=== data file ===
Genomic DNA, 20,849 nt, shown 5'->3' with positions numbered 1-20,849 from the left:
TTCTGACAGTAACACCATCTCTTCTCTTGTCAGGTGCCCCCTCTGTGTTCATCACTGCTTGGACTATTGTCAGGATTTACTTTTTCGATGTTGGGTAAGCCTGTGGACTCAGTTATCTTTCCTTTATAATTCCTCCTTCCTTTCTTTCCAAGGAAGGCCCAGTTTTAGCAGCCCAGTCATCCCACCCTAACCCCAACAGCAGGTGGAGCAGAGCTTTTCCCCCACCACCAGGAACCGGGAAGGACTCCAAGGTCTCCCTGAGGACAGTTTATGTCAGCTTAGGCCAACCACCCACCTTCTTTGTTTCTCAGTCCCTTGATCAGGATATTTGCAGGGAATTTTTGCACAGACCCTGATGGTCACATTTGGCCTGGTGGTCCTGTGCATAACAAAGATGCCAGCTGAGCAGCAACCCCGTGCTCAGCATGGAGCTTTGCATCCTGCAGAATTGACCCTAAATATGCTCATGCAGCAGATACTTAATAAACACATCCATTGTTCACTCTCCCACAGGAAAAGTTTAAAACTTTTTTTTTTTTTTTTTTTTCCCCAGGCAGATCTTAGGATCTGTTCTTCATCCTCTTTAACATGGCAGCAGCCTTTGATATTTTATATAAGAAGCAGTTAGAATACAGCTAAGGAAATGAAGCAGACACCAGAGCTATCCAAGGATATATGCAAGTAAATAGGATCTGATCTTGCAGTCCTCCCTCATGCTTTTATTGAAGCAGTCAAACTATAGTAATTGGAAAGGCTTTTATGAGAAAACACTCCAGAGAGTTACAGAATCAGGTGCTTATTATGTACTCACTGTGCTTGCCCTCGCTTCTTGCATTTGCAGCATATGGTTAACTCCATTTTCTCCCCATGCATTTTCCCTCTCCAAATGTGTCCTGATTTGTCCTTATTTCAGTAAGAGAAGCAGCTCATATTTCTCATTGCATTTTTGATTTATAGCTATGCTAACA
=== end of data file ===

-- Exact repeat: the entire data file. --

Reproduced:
Genomic DNA, 20,849 nt, shown 5'->3' with positions numbered 1-20,849 from the left:
TTCTGACAGTAACACCATCTCTTCTCTTGTCAGGTGCCCCCTCTGTGTTCATCACTGCTTGGACTATTGTCAGGATTTACTTTTTCGATGTTGGGTAAGCCTGTGGACTCAGTTATCTTTCCTTTATAATTCCTCCTTCCTTTCTTTCCAAGGAAGGCCCAGTTTTAGCAGCCCAGTCATCCCACCCTAACCCCAACAGCAGGTGGAGCAGAGCTTTTCCCCCACCACCAGGAACCGGGAAGGACTCCAAGGTCTCCCTGAGGACAGTTTATGTCAGCTTAGGCCAACCACCCACCTTCTTTGTTTCTCAGTCCCTTGATCAGGATATTTGCAGGGAATTTTTGCACAGACCCTGATGGTCACATTTGGCCTGGTGGTCCTGTGCATAACAAAGATGCCAGCTGAGCAGCAACCCCGTGCTCAGCATGGAGCTTTGCATCCTGCAGAATTGACCCTAAATATGCTCATGCAGCAGATACTTAATAAACACATCCATTGTTCACTCTCCCACAGGAAAAGTTTAAAACTTTTTTTTTTTTTTTTTTTTCCCCAGGCAGATCTTAGGATCTGTTCTTCATCCTCTTTAACATGGCAGCAGCCTTTGATATTTTATATAAGAAGCAGTTAGAATACAGCTAAGGAAATGAAGCAGACACCAGAGCTATCCAAGGATATATGCAAGTAAATAGGATCTGATCTTGCAGTCCTCCCTCATGCTTTTATTGAAGCAGTCAAACTATAGTAATTGGAAAGGCTTTTATGAGAAAACACTCCAGAGAGTTACAGAATCAGGTGCTTATTATGTACTCACTGTGCTTGCCCTCGCTTCTTGCATTTGCAGCATATGGTTAACTCCATTTTCTCCCCATGCATTTTCCCTCTCCAAATGTGTCCTGATTTGTCCTTATTTCAGTAAGAGAAGCAGCTCATATTTCTCATTGCATTTTTGATTTATAGCTATGCTAACA